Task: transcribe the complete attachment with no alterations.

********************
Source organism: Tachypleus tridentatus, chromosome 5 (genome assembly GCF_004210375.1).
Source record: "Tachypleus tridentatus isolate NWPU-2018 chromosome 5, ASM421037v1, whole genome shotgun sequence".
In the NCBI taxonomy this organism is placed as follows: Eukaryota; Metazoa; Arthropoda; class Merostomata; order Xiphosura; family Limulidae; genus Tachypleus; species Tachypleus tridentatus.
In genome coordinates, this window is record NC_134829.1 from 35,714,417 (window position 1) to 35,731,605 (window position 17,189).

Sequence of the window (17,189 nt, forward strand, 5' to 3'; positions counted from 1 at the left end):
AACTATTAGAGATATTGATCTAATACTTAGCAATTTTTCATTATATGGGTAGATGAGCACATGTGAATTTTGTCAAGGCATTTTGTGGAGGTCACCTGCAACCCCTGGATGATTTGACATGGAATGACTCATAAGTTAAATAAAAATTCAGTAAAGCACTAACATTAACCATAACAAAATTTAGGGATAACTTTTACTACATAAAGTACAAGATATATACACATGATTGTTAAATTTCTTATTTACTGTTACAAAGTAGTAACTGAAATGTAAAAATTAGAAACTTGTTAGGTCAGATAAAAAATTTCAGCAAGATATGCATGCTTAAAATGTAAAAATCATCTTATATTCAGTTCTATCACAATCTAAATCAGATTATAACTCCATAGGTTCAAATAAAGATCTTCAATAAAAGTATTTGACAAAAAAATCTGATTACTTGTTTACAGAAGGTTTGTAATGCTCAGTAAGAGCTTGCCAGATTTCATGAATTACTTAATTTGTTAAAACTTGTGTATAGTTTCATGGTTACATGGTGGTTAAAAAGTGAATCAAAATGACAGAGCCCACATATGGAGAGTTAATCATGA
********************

Source organism: Tachypleus tridentatus, chromosome 5 (genome assembly GCF_004210375.1).
Source record: "Tachypleus tridentatus isolate NWPU-2018 chromosome 5, ASM421037v1, whole genome shotgun sequence".
In the NCBI taxonomy this organism is placed as follows: Eukaryota; Metazoa; Arthropoda; class Merostomata; order Xiphosura; family Limulidae; genus Tachypleus; species Tachypleus tridentatus.
In genome coordinates, this window is record NC_134829.1 from 35,714,417 (window position 1) to 35,731,605 (window position 17,189).

Sequence of the window (17,189 nt, forward strand, 5' to 3'; positions counted from 1 at the left end):
AACTATTAGAGATATTGATCTAATACTTAGCAATTTTTCATTATATGGGTAGATGAGCACATGTGAATTTTGTCAAGGCATTTTGTGGAGGTCACCTGCAACCCCTGGATGATTTGACATGGAATGACTCATAAGTTAAATAAAAATTCAGTAAAGCACTAACATTAACCATAACAAAATTTAGGGATAACTTTTACTACATAAAGTACAAGATATATACACATGATTGTTAAATTTCTTATTTACTGTTACAAAGTAGTAACTGAAATGTAAAAATTAGAAACTTGTTAGGTCAGATAAAAAATTTCAGCAAGATATGCATGCTTAAAATGTAAAAATCATCTTATATTCAGTTCTATCACAATCTAAATCAGATTATAACTCCATAGGTTCAAATAAAGATCTTCAATAAAAGTATTTGACAAAAAAATCTGATTACTTGTTTACAGAAGGTTTGTAATGCTCAGTAAGAGCTTGCCAGATTTCATGAATTACTTAATTTGTTAAAACTTGTGTATAGTTTCATGGTTACATGGTGGTTAAAAAGTGAATCAAAATGACAGAGCCCACATATGGAGAGTTAATCATGA